Both cars run well in mountain-level elevations, where their forced-air engines and manual transmissions are much appreciated. Neither car, at 27 miles per gallon on the highway consuming recommended premium gasoline, is anybody’s fuel champion. But both run and handle so nicely and feel so good on roads high and low, I am willing to forgive that, for now.

Bottom line: It’s hard to go wrong with either the Regal GS or the Regal Turbo. In fact, depending on your appetite for horsepower, or the lack thereof, it is hard to go wrong with any of the cars in the Buick Regal lineup. All are well-crafted, well-styled, comfortable-to-drive pieces, worthy competitors with Honda Accord, Toyota Camry, Volkswagen Passat and Hyundai Sonata models.




    Expert Reviews 3 of 3

People Who Viewed this Car Also Viewed

Select up to three models to compare with the 2012 Buick Regal.


Featured Services for this Buick Regal

  • Sell your current car quickly and easily on Cars.com.
  • Not sure what auto repair should cost you? Use our price estimator.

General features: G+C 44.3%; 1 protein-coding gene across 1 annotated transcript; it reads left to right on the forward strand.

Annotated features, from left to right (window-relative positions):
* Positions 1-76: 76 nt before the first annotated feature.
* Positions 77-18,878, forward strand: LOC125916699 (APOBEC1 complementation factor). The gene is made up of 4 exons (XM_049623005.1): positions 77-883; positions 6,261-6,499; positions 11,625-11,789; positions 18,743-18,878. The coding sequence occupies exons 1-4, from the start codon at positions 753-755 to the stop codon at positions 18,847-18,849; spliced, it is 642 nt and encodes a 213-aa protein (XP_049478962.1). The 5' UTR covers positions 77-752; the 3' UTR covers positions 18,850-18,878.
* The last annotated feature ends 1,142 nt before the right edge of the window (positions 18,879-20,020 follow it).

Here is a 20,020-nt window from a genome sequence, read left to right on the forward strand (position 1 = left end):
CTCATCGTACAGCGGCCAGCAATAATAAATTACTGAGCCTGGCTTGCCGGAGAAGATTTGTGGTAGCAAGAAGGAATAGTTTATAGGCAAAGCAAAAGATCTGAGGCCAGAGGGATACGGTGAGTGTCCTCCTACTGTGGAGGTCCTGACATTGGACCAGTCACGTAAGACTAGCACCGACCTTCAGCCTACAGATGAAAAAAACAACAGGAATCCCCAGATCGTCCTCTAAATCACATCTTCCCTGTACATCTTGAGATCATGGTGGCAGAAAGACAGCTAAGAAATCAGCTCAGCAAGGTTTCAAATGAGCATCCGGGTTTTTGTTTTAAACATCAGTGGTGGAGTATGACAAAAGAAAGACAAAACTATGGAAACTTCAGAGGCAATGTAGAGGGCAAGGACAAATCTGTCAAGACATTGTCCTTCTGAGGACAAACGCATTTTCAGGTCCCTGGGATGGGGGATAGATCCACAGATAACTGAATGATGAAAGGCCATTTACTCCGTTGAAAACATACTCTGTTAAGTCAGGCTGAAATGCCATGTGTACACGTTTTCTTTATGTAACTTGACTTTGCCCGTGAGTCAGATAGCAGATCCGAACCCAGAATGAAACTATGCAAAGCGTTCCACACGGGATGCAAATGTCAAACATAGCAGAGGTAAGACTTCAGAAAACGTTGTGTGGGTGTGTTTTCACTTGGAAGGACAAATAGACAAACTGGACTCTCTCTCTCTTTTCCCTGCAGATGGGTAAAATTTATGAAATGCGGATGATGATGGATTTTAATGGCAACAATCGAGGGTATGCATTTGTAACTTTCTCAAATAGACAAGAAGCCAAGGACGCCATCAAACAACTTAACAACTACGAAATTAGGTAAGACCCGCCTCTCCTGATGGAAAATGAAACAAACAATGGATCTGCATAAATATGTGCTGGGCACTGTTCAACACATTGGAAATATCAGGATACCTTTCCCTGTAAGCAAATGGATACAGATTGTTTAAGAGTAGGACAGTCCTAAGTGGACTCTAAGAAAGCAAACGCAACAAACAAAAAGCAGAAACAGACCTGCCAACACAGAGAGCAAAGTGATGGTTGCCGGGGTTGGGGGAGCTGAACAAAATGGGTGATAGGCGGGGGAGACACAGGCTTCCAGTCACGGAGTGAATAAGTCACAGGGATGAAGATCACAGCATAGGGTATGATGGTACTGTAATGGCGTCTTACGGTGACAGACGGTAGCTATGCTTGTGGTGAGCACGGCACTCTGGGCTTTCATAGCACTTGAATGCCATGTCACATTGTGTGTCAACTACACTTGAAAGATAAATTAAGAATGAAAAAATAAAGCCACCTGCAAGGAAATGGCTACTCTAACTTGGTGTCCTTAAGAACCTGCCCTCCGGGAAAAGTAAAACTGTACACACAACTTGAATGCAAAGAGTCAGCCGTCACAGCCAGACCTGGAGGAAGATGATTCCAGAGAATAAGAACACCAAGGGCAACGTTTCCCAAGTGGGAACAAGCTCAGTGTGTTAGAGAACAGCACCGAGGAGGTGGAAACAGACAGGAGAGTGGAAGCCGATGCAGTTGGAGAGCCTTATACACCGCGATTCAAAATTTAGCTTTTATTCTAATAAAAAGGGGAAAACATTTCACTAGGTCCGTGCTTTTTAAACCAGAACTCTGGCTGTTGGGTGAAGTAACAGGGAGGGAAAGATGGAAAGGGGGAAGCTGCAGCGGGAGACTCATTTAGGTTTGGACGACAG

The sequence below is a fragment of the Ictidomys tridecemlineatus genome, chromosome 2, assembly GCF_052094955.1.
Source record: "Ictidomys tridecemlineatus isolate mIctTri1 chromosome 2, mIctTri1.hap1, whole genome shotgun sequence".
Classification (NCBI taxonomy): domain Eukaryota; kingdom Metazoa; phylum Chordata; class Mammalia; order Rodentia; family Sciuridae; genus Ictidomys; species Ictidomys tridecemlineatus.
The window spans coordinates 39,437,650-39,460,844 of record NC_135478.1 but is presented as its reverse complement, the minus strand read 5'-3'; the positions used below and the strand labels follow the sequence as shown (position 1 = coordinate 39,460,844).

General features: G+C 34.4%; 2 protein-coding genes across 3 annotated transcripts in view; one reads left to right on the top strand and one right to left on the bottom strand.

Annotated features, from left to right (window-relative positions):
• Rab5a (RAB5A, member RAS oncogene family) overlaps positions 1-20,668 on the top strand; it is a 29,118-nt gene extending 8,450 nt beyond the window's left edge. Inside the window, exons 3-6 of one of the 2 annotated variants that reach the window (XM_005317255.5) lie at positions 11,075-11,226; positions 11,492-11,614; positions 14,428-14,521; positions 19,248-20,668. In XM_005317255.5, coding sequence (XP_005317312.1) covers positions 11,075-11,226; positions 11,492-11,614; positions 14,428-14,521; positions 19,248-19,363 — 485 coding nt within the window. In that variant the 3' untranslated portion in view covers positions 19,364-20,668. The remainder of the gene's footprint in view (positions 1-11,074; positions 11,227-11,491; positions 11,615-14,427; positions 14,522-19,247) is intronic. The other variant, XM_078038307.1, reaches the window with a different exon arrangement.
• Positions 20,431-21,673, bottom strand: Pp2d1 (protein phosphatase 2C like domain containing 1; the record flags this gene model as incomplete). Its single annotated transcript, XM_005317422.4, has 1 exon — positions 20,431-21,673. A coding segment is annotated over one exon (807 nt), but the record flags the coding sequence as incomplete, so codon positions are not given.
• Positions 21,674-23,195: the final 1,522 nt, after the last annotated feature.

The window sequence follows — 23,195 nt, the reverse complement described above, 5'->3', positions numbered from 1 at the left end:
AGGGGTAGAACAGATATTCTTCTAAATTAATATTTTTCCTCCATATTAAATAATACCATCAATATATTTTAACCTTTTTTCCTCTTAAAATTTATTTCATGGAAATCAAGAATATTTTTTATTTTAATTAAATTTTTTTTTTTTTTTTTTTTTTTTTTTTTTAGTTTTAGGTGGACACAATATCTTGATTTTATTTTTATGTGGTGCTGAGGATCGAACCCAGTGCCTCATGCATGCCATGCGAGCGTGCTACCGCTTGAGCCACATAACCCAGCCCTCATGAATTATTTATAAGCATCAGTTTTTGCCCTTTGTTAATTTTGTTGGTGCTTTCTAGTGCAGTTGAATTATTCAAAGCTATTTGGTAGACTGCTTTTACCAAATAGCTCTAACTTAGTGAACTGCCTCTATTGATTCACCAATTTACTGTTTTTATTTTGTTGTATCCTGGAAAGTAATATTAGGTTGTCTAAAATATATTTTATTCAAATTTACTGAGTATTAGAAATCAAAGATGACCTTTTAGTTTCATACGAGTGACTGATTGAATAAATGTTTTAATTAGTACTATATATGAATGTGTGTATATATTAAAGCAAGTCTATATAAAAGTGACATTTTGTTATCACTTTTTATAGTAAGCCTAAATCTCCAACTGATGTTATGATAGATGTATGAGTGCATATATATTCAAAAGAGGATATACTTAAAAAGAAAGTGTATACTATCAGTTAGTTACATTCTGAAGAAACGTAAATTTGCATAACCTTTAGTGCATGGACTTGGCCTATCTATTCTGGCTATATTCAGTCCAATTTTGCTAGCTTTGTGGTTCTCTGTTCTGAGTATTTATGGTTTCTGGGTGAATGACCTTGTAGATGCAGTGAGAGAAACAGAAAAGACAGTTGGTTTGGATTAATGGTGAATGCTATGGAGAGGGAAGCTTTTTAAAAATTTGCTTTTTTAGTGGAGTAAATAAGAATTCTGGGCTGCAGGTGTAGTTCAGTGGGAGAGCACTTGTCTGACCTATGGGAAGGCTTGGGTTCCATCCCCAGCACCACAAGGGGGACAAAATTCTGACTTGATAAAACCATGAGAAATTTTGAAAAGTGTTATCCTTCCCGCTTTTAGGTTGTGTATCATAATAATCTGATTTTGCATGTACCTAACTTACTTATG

• Get help with car repair now on Cars.com. Visit Repair & Care

Search Inventory Near You

Calculate Monthly Payment

What will my monthly cost be?

Check Payment

Calculate Affordable Price

What is the most I can afford?

Check Price

More Calculators

Compare finance offers to decide what's right for you.

Certain specifications, prices and equipment data have been provided under license from Chrome Data Solutions ("Chrome Data"). ©2013 Chrome Data Solutions, LP. All Rights Reserved. This information is supplied for personal use only and may not be used for any commercial purpose whatsoever without the express written consent of Chrome Data. Chrome Data makes no guarantee or warranty, either expressed or implied, including without limitation any warranty of merchantability or fitness for particular purpose, with respect to the data presented here. All specifications, prices and equipment are subject to change without notice.